Metastatic Liver Cancer
Metastatic liver cancer is a disease in which cancer (malignant) cells start to grow in the tissues of the liver. Learn more about the causes and symptoms of this disease.
Adult primary liver cancer is a disease in which cancer (malignant) cells start to grow in the tissues of the liver. The liver is one of the largest organs in the body, filling the upper right side of the abdomen and protected by the rib cage. The liver has many functions. It plays an important role in making your food into energy. The liver also filters and stores blood.
Primary liver cancer is different from cancer that has spread from another place in the body to the liver (liver metastases). Adult primary liver cancer is very rare. People who have hepatitis B or C (viral infections of the liver) or a disease of the liver called cirrhosis are more likely than other people to get adult primary liver cancer.
Like most cancers, liver cancer is best treated when it is found (diagnosed) early. You should see your doctor if you have a hard lump just below the rib cage on the right side where the liver has swollen, you feel discomfort in your upper abdomen on the right side, you have pain around your right shoulder blade, or your skin turns yellow (jaundice).
If you have symptoms, your doctor may order special x-rays, such as a CT scan or a liver scan. If a lump is seen on an x-ray, your doctor may remove a small amount of tissue from your liver using a needle inserted into your abdomen. This is called a needle biopsy and is usually done using an x-ray to guide your doctor. Your doctor will have the tissue looked at under the microscope to see if there are any cancer cells. Before the test, you will be given a local anesthetic ( a drug that causes loss of feeling for a short period of time) in the area so that you do not feel pain.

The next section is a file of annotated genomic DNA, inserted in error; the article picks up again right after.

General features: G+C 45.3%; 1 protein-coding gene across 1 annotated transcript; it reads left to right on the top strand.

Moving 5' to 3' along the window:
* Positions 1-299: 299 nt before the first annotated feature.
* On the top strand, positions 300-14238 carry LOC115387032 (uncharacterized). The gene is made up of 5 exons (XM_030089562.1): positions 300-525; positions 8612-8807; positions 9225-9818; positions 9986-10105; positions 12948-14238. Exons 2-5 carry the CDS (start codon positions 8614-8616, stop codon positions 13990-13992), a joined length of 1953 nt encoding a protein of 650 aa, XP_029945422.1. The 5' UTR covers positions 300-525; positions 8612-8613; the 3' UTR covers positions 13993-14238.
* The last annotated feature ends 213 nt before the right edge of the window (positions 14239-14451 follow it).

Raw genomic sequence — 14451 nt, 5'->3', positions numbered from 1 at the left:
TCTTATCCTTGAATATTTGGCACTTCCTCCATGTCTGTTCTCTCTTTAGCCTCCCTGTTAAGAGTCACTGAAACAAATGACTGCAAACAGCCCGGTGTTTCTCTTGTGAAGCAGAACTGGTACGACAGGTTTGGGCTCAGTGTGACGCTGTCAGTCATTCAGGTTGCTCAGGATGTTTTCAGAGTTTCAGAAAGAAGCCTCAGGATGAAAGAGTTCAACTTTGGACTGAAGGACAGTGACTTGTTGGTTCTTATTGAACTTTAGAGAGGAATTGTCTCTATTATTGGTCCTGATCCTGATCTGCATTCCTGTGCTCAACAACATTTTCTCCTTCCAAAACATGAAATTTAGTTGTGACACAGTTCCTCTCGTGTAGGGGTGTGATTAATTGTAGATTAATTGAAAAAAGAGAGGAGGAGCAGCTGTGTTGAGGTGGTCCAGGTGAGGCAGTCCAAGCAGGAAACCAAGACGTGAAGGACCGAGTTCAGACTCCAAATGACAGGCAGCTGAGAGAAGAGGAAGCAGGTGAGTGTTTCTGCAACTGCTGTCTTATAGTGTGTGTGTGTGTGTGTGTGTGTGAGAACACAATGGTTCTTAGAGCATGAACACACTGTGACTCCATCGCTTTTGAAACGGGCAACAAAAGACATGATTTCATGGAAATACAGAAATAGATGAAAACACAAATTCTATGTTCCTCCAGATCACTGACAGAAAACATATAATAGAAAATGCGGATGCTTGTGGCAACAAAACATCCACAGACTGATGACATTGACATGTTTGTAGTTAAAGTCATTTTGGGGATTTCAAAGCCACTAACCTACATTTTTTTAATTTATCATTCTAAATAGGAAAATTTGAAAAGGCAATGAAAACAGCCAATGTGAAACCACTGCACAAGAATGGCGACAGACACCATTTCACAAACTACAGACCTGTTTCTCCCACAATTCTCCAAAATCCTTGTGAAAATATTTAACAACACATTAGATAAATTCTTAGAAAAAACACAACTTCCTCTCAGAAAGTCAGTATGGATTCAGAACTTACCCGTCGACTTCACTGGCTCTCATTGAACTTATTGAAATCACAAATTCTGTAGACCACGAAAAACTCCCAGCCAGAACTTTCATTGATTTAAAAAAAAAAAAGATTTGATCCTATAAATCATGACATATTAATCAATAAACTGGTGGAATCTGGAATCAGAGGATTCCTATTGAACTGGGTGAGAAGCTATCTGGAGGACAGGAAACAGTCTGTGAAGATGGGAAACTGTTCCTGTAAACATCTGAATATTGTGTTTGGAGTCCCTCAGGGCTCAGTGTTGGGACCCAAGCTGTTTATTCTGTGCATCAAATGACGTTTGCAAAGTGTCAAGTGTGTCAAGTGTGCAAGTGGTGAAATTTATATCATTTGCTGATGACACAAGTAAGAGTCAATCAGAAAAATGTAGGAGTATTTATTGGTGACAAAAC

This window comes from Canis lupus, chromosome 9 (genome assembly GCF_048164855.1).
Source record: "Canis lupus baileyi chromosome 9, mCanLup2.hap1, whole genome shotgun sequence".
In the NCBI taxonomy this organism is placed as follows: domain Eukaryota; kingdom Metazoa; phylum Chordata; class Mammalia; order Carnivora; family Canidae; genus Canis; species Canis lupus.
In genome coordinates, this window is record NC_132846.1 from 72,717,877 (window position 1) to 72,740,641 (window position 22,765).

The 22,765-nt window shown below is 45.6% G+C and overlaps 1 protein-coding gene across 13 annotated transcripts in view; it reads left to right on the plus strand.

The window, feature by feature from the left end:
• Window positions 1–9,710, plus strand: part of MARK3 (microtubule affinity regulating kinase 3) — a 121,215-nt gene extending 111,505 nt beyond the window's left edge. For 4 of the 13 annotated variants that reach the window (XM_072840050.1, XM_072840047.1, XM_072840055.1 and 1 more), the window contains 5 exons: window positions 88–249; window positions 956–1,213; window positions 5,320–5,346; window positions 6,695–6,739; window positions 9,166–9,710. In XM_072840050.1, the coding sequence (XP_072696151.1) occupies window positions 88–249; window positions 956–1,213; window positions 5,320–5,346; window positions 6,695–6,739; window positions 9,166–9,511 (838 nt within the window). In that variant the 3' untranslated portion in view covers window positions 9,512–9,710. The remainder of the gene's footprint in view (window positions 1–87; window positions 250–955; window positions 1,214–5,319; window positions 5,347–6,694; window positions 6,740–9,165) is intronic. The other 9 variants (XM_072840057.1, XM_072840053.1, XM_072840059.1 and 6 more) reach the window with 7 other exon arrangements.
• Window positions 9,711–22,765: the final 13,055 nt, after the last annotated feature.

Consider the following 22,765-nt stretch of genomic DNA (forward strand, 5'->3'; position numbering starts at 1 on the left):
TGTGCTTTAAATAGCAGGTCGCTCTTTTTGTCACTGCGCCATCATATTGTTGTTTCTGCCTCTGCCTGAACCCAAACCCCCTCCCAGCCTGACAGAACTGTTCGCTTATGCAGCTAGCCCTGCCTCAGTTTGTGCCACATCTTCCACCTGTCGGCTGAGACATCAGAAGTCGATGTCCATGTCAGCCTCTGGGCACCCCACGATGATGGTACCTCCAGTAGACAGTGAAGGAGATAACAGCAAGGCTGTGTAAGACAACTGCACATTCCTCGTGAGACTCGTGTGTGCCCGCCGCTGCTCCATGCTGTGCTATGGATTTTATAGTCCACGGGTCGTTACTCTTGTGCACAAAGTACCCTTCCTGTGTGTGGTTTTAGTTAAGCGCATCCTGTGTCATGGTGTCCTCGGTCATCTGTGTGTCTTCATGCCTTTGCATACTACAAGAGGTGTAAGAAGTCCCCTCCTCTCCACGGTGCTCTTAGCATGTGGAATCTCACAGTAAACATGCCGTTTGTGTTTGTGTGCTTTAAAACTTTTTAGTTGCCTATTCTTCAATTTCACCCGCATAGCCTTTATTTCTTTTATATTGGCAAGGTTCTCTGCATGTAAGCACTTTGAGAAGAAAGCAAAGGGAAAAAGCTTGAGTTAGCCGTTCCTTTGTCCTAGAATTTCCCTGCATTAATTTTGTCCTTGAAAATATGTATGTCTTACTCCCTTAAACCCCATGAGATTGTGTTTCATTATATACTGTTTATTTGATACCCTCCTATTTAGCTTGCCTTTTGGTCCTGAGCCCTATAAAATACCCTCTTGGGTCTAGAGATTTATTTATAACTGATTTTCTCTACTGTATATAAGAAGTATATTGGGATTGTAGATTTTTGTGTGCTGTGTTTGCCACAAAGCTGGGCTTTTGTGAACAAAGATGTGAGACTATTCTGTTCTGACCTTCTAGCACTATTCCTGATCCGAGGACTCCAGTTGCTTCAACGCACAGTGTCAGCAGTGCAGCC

Your doctor may also want to look at the liver with an instrument called a laparascope, which is a small tube-shaped instrument with a light on the end. For this test, a small cut is made in the abdomen so that the laparascope, can be inserted. Your doctor may also take a small piece of tissue (biopsy) during the laparoscopy and look at it under the microscope to see if there are any cancer cells. You will be given an anesthetic so you do not feel pain.
Your doctor may also order an exam called angiography. During this exam, a tube (catheter) is inserted into the main blood vessel that takes blood to the liver. Dye is then injected through the tube so that the blood vessels in the liver can be seen on an x-ray. Angiography can help the doctor tell whether the cancer is primary liver cancer or cancer that has spread from another part of the body. This test is usually done in the hospital.
Certain blood tests (such as alpha fetoprotein, or AFT) may also help your doctor to diagnose primary liver cancer. Your chance of recovery (prognosis) and choice of treatment depend on the stage of your cancer (whether it is just in the liver or has spread to other places) and your general state of health.